The Roman emperor Tiberius always carried a barrel of sauerkraut (lacto-fermented cabbage) with him during his long voyages to the Middle East because the Romans knew that the lactic acid it contained protected them from intestinal infections. In ancient Rome, sauerkraut had a reputation as a food that was easy to digest. In China, they fermented cabbage 6000 year ago… [from the book ‘Nourishing Traditions’ by Sally Fallon, page 92..93]. Sauerkraut is also an excellent source of Vitamin C, and so was carried on board sailing ships once the link between the disease ‘scurvy’ and lack of Vitamin C was established as the cause of teeth-loss and declining health of sailors on long sea voyages.
Somewhat more recently, my wife’s relatives in Germany stored cabbage for the long cold winter months by making sauerkraut and storing it in the cellars beneath their homes in the village. The particular large conical cabbages they use are unknown here in South Australia, but are commonly available from gardening shops in Germany, from whence my small store of seed came.
These cabbages grow to over a metre in diameter, and the cabbage head can weigh many kilograms. If left too long in the garden, they also fill up with slugs and earwigs or bolt to seed as Spring brings warmth to the soil.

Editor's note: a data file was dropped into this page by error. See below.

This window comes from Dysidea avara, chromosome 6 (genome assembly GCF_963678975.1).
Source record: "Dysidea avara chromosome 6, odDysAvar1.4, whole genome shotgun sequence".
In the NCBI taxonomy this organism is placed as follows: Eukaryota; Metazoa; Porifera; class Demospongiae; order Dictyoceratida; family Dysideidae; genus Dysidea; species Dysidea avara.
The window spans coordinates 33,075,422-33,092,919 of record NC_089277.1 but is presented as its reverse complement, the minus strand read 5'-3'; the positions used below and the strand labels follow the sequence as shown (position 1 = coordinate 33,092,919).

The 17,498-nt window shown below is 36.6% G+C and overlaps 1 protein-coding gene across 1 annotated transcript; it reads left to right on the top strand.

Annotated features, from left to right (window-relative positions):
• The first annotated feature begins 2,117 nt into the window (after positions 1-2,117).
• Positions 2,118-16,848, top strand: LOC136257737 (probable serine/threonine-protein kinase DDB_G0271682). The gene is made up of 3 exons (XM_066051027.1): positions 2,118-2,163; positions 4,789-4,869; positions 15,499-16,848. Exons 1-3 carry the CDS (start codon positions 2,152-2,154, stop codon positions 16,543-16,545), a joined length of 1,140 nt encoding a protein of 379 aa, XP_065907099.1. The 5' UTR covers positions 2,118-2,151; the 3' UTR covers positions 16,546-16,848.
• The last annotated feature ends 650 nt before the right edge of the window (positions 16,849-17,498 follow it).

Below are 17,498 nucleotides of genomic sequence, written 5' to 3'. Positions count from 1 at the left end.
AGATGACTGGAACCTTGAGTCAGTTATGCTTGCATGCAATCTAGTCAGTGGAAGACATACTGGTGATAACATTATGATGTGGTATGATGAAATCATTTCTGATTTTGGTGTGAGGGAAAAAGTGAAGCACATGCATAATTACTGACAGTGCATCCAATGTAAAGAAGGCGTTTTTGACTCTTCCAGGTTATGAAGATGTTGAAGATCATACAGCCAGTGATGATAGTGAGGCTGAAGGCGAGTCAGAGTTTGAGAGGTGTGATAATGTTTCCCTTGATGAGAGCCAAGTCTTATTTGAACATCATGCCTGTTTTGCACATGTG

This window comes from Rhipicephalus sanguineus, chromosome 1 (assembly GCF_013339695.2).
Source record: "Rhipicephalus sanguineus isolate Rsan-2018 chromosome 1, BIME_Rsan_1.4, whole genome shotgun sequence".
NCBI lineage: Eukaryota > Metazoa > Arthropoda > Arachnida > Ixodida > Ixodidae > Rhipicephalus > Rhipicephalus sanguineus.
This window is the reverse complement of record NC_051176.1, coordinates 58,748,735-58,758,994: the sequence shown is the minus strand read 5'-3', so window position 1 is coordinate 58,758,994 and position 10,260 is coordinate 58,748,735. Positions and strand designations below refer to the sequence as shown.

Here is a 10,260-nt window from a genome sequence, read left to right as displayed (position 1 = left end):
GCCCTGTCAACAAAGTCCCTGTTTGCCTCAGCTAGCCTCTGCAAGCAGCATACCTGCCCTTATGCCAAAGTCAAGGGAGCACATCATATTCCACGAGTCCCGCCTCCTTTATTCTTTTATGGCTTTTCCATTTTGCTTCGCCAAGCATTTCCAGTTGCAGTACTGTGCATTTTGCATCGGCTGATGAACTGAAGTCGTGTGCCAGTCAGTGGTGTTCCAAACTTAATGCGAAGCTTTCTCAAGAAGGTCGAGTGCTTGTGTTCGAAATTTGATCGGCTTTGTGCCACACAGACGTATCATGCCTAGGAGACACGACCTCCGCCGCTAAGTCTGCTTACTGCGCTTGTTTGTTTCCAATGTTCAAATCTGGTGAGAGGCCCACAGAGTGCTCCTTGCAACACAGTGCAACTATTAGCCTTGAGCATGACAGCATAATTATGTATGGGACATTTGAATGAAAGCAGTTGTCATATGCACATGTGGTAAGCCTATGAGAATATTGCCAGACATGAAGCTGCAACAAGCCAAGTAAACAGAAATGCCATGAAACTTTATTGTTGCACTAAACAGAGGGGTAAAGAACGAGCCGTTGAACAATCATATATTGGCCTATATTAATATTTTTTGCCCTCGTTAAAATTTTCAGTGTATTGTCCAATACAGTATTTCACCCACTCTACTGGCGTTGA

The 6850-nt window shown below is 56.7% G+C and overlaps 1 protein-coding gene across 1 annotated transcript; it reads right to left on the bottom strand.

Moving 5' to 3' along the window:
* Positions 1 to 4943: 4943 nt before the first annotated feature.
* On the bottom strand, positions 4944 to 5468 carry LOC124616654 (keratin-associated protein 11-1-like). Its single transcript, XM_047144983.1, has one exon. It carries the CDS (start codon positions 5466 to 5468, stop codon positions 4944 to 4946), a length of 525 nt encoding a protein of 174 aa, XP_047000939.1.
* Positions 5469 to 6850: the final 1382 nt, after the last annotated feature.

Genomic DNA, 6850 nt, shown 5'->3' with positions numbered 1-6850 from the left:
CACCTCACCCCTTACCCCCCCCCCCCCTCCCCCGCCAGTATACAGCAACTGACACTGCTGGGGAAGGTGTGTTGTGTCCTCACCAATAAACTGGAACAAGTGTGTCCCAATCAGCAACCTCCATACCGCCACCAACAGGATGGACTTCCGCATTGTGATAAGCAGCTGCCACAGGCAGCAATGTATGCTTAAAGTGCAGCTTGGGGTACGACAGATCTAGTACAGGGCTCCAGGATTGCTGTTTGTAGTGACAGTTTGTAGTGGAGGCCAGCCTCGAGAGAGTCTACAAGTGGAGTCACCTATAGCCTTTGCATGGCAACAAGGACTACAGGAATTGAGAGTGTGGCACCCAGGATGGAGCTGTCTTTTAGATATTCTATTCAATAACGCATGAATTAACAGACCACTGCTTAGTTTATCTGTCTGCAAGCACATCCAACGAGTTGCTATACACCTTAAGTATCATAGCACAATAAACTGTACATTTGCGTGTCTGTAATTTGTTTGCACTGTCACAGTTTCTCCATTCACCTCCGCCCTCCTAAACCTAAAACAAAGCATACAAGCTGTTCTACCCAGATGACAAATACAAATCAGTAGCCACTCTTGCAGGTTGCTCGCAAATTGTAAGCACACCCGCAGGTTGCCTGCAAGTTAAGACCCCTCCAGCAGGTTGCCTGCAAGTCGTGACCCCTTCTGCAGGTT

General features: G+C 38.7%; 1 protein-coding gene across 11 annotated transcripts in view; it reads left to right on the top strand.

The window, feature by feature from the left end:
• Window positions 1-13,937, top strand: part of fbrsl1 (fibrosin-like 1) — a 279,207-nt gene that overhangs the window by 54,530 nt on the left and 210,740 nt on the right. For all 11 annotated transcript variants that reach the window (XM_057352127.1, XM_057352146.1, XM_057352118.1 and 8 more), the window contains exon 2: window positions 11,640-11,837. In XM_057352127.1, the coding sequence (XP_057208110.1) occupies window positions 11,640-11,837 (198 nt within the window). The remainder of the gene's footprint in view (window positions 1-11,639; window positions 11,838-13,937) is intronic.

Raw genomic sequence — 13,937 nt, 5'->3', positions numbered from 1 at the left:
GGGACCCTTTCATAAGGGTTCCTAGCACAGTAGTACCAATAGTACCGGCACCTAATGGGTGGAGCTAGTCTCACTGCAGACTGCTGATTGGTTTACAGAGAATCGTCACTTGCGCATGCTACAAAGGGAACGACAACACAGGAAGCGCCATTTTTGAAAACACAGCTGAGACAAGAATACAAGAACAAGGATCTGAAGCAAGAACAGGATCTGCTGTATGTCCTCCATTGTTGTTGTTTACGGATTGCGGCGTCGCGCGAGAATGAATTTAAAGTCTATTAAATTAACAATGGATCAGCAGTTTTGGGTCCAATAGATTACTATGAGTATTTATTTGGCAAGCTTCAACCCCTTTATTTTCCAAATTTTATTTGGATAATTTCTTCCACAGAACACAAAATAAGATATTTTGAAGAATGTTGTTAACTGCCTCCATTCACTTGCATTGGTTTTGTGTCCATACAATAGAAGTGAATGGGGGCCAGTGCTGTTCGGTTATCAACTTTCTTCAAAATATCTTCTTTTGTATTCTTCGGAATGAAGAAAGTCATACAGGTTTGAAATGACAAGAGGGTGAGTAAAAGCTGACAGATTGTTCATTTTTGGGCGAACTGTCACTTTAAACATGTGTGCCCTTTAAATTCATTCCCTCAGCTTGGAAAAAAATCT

Making sauerkraut is labour-intensive, as the cabbage must be cored, washed, shredded, mixed with whey, sea-salt and caraway seeds then pounded with a wooden pounder to release the juices. It is then pressed tightly into wide-mouthed jars with the wooden pounder until within 25 mm of the top of the jar then covered tightly and kept at room-temperature for three days. It may be eaten immediately but improves with age.
We don’t have a cellar to keep things cool, but we did pay a chap $200 to cut a trap-door into the floor space on the cooler southern side of the house through our wooden floor; we keep the finished sauerkraut down there between the foundation piers.(Also stored down there are rice, sultanas, grains, olives and other lacto-fermented vegetables and meats that we are still experimenting with…)
It’s also a handy spot to store very large cooking pots that don’t fit into the kitchen cupboards.